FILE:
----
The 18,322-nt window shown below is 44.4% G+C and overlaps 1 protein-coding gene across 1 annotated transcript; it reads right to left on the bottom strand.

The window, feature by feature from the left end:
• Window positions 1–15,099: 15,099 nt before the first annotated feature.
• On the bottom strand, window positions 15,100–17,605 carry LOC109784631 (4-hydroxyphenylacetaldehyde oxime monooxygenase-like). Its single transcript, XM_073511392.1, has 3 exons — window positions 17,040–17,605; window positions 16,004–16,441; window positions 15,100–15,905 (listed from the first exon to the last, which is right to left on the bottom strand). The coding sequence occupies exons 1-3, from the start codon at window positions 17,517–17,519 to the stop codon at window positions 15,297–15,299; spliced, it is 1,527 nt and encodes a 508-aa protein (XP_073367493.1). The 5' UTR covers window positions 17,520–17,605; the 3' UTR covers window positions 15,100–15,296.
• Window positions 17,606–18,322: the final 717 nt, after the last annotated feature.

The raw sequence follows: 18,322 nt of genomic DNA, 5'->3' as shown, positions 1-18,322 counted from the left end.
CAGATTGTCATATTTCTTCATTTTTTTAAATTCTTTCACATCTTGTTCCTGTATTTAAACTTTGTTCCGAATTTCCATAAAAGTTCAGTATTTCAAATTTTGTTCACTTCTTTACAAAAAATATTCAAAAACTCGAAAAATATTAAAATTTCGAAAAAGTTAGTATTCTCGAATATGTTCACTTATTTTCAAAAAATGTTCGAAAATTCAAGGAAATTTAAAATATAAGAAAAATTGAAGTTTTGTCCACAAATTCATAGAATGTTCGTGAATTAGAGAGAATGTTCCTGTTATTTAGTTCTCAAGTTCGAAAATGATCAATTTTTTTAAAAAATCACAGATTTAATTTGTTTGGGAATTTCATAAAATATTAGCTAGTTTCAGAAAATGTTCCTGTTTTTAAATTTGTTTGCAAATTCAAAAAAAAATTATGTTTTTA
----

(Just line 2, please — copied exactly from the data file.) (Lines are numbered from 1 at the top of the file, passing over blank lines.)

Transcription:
The window, feature by feature from the left end: